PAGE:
POLICE have criticised a proposed housing development because they say its design could generate crime.

A planning application has been submitted by Dere Street Homes to put up to 74 homes on land to the west of Davis Crescent, in Langley Park.

The company says the 4.6 hectare site is in a sustainable location, within walking distance of public transport and the centre of the village.

But Durham Police has objected to the proposals in their current form because of its proximity to the old railway line, which is now a walking and cycling track.

The police’s response to the application says: “Many of the dis-used railway lines in the county converted to leisure use have been used for crime, criminals use them to access places without using the normal road network; nuisance from off road vehicles is also a concern.

“Access from the housing estate to the Lanchester valley railway path needs to be carefully designed to ensure off road vehicles including motorcycles cannot access the new development.

“Houses adjacent to the railway path need to be protected; ideally the houses should front on to the path making it a feature of the development.

“The proposed layout seems to indicate creating a footpath from the dis-used railway line along the eastern boundary of the site; this would make all the existing properties on Davis Crescent vulnerable to crime as it would provide easy access to the rear of the properties.”

The houses would be a mix of two, three and four bedroom homes, and 15 per cent of the development would be classed as “affordable”.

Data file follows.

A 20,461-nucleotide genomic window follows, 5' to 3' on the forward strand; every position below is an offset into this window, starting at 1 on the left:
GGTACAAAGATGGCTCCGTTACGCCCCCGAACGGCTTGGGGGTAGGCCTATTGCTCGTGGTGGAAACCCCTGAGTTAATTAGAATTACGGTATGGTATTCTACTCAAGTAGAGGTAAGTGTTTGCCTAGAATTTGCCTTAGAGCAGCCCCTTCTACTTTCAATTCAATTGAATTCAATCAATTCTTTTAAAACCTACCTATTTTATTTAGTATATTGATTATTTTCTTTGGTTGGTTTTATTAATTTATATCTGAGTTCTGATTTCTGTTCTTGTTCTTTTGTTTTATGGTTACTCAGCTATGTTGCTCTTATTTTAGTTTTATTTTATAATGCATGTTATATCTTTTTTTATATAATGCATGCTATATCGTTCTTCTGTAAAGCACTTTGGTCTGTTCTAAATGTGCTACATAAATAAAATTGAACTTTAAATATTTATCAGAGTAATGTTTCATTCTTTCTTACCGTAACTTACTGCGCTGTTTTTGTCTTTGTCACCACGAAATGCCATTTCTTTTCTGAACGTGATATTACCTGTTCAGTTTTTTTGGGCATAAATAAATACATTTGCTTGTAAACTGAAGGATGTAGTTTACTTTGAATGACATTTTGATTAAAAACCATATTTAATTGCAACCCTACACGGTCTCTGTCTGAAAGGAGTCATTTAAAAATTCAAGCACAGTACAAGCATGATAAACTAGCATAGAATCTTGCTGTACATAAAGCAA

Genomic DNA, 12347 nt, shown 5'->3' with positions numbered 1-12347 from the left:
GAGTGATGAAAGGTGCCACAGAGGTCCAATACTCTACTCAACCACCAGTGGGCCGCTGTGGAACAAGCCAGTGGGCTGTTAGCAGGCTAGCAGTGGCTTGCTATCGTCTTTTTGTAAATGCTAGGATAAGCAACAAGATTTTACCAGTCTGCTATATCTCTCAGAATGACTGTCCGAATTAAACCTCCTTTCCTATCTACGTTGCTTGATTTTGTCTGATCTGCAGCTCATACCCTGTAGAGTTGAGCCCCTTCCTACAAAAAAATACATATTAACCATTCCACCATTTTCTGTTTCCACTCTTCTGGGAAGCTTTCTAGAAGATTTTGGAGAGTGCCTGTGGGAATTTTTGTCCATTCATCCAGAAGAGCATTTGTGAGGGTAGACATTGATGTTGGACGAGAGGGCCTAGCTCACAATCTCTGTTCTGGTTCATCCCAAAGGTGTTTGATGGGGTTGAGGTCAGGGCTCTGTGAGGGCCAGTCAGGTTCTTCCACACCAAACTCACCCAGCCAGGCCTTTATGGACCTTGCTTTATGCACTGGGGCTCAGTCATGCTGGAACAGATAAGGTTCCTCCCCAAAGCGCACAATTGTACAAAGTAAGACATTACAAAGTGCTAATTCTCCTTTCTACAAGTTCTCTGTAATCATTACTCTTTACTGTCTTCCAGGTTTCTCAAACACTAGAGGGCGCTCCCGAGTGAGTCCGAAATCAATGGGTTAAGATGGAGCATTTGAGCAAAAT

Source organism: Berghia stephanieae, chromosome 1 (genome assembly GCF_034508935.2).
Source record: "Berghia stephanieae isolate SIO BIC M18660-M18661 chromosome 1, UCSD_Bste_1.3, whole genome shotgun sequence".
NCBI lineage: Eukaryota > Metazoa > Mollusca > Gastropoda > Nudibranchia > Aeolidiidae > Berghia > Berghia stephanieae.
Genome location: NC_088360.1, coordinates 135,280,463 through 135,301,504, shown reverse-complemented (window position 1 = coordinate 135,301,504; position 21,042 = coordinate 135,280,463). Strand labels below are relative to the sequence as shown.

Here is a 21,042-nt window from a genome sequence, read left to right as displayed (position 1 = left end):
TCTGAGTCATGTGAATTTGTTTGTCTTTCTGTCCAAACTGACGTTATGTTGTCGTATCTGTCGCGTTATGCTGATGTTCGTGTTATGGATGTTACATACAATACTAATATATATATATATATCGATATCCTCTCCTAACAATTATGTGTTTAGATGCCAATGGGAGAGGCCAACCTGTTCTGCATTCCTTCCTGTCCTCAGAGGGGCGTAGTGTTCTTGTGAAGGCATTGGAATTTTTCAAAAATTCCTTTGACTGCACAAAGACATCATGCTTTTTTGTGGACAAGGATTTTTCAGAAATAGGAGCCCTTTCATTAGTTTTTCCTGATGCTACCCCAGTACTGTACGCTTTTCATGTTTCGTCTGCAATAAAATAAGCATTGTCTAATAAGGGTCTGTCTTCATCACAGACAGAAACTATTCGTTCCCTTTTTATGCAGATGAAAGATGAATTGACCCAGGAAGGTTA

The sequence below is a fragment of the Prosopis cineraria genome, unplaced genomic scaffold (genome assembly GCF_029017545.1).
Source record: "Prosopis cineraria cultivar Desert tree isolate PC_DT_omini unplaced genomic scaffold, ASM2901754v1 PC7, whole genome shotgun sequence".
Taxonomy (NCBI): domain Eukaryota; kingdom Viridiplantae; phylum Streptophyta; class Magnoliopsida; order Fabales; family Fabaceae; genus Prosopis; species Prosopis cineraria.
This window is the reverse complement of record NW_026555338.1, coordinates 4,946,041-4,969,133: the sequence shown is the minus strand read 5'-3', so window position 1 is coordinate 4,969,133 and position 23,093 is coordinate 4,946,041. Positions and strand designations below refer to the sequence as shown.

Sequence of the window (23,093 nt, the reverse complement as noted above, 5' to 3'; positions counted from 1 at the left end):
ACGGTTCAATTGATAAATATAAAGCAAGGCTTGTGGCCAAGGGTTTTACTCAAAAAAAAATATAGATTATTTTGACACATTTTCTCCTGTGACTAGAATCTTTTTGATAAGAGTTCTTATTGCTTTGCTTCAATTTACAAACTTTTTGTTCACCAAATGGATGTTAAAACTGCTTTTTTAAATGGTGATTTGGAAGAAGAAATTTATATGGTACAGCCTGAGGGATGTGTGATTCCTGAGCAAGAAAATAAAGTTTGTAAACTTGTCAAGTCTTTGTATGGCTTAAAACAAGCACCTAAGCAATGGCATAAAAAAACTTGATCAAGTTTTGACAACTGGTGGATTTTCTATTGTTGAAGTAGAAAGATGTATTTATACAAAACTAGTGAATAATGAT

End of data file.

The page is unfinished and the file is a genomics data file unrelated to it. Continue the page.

The site would be accessed from a new junction with Low Moor Road, at the southern edge of the site, and would also be connected to the existing Lanchester Valley railway path in the north east corner of the site, which the developers say would promote walking and cycling opportunities.

Their planning application says: “The proposal would be deliverable in the short term, helping to increase the supply and choice of housing in a sustainable location which forms a logical extension to the built up extent of Langley Park.

“The proposal would incorporate a significant proportion of affordable housing which would be available to meet the needs of local households who could not afford to buy or rent on the open market.”

The plans were revealed to members of the community during a consultation event, held at the Miners Institute, in Church Street in August.

About 70 people attended the event to look at the proposals.